New York State Court of Claims

New York State Court of Claims

BRAMBLE v. THE STATE OF NEW YORK, #2007-028-563, Claim No. NONE, Motion No. M-73156


Motion to reargue granted and Court adheres to original determination. With exceptions not relevant here, a cause of action for medical malpractice accrues on the date of the last alleged wrongful act.

Case Information

Claimant short name:
Footnote (claimant name) :

Footnote (defendant name) :

Third-party claimant(s):

Third-party defendant(s):

Claim number(s):
Motion number(s):
Cross-motion number(s):

Claimant’s attorney:
Defendant’s attorney:
BY: Michael T. Krenrich, Esq.Assistant Attorney General
Third-party defendant’s attorney:

Signature date:
July 16, 2007

Official citation:

Appellate results:

See also (multicaptioned case)


The following papers were read on Movant’s motion to reargue his prior motion for permission to file an untimely claim:

1. Application of Reuben Bramble, pro se

2. Affirmation in Opposition of Michael T. Krenrich, AAG

Filed papers: Decision and Order, Bramble v the State of New York, #2006-028-592, Claim No. NONE, Motion No. M-71519, October 26, 2006, Sise, P.J.

Movant’s previous motion for permission to file a late claim was denied by this Court as untimely. In the proposed Claim, Movant alleged that while he was an inmate in the State prison system, he had been given improper medical treatment, specifically medication designed to combat a disease from which he did not suffer, from July 5, 1995 until December 2002, when he was released from State custody. His motion for permission to late file, which was commenced on April 5, 2006, was denied on the ground that it was untimely. Section 10(6) of the Court of Claims Act provides that a motion for permission to late file must be brought during the time period when "a like claim against a citizen" would not be barred by the applicable CPLR Article 2 statute of limitations, and under Article 2 of the CPLR, a claim for medical malpractice must be commenced within two and one-half years of the date of accrual (CPLR 214-a). In order to be timely, therefore, Movant would have had to commence his motion for permission to late file on or before June 2005.

A motion for reargument (CPLR 2221[d]), is addressed to the discretion of the Court and is designed to afford a party an opportunity to establish that the Court overlooked or misapprehended the relevant facts or misapplied a controlling principle of law (Schneider v Solowey, 141 AD2d 813 [2d Dept 1988]; Foley v Roche, 68 AD2d 558 [1st Dept 1979]). In the instant motion, Movant asserts that his cause of action did not accrue until March 25, 2003, the date on which he was informed by an outside hospital that he tested negative for the disease. Consequently, Movant argues, his motion to late file was timely. A motion to reargue is appropriate in this situation.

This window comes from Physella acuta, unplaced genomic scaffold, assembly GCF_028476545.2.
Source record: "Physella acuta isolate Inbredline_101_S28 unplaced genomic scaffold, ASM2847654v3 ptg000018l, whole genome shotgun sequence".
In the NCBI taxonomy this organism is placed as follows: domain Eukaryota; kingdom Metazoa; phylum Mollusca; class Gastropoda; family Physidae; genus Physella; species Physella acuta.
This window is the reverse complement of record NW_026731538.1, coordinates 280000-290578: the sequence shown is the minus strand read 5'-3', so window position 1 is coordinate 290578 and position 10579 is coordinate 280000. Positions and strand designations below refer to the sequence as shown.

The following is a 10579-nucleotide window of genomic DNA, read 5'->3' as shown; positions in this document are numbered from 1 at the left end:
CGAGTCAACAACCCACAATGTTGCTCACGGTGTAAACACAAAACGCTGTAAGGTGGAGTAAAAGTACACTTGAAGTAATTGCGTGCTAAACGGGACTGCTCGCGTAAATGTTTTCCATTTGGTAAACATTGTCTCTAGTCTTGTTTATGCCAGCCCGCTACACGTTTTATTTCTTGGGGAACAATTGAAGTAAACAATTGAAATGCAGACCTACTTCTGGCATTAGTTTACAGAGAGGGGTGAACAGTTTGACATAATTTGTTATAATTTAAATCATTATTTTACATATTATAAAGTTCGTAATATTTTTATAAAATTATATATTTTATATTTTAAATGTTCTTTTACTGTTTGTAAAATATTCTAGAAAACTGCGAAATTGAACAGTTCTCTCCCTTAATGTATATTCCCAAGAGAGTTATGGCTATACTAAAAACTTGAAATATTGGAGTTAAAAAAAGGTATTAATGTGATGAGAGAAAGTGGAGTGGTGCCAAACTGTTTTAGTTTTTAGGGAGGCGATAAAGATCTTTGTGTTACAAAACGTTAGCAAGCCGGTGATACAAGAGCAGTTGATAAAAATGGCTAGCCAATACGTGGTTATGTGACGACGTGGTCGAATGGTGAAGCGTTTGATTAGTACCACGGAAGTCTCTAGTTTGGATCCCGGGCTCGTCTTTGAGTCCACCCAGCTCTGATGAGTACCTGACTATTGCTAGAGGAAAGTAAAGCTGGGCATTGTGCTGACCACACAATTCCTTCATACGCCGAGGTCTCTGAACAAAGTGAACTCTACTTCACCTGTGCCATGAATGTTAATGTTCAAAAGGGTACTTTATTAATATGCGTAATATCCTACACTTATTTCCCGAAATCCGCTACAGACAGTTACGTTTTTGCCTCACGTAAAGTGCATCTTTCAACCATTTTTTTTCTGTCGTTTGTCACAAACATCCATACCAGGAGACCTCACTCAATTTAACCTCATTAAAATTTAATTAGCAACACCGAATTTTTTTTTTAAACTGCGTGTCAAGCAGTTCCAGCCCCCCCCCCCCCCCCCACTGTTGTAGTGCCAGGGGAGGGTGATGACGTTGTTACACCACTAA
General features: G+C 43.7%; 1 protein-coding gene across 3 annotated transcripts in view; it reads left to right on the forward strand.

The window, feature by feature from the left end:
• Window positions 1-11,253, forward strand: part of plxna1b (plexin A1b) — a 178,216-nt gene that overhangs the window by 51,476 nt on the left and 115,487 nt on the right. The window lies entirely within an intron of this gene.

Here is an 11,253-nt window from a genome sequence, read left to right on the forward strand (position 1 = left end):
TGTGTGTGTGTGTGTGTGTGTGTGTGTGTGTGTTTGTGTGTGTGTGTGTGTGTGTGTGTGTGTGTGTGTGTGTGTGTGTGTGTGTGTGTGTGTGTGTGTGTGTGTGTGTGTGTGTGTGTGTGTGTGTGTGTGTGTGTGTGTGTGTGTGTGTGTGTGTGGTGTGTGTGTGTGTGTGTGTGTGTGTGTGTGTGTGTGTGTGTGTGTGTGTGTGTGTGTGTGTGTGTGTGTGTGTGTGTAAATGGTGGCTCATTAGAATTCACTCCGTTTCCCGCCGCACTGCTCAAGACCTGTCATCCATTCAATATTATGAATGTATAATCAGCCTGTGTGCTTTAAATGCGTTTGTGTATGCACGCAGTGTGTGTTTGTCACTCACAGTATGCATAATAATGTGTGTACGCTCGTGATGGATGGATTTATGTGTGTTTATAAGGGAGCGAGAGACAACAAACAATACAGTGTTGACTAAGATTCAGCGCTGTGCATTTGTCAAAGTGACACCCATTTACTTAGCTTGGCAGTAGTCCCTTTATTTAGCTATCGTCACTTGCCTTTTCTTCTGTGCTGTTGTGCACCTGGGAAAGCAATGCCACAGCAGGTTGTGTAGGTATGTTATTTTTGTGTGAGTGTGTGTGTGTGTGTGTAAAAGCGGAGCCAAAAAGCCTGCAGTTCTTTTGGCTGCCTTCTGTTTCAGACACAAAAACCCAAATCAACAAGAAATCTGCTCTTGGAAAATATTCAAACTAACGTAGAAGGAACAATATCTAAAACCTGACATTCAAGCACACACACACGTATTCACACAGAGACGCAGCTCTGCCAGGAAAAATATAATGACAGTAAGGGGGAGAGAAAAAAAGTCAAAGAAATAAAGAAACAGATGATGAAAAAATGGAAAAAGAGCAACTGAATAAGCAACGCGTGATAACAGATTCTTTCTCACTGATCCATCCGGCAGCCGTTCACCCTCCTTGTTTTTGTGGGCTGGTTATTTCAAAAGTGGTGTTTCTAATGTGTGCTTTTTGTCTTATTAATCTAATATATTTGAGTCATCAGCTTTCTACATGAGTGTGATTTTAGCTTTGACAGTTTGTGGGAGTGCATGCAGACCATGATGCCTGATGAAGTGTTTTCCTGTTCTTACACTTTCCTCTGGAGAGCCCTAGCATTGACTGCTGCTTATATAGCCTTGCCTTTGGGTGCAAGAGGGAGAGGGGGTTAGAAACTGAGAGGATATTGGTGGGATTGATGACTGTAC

Movant’s argument that his motion was timely is based on two assumptions: 1) that the cause of action did not accrue until March 2003, and 2) that the motion was actually commenced in May 2005, not April 2006. Neither assumption is accurate.

As noted above, it was in March 2003 that Movant learned, after tests were performed at an outside hospital, that he tested negative for the disease for which he had received treatment from 1995 to 2002. Although he considers this date when he was “made aware” that the earlier treatment had been negligent, it is not the date on which the cause of action for medical malpractice accrued. “The limitations period for bringing a medical malpractice action has been held to run from the date that the last act of alleged malpractice was performed rather than from the date that the resulting injury was discovered” (Rodriguez v Manhattan Med. Group, 77 NY2d 217, 220 [1990]). In certain situations, the Legislature has established exceptions to this sometimes harsh rule, permitting the date of discovery to be used as the date of accrual where the medical malpractice resulted in a “foreign object” being left in the patient’s body (CPLR 214-a) or where injury was caused by exposure to Agent Orange during the Vietnam War (CPLR 214-b) or to certain other toxic substances (CPLR 214- c). “If the Legislature chooses not to apply date of discovery principles in other professional malpractice settings, this Court should not tread where the Legislature refuses to go (see CPLR 201)” (McCoy v Feinman, 99 NY2d 295, 301 n 2 [2002]). Movant’s cause of action, therefore, accrued in December 2002, which was the last time that he was given the allegedly improper medication by State officials.

From submissions annexed to the instant application for relief, it appears that Movant served a “Late Claim motion” on the Attorney General in May 2005. Movant also includes a letter from Assistant Attorney General Kathleen M. Arnold which, he contends, “confirm[s] her submission of original motion with proof of service to the court of claims for filing” in June 2005 (Bramble Application, p 2, Exhibit 4). In fact, the June 16, 2005 letter from AAG Arnold confirms that it was the State’s Affirmation in Opposition that was being filed on that date. The Court’s records confirm that Movant’s Notice of Motion in Motion No. M-71519 was filed with the Court on April 5, 2006.

Movant’s motion to reargue is GRANTED and, upon reconsideration, the Court adheres to its original decision.

July 16, 2007
Albany, New York

Judge of the Court of Claims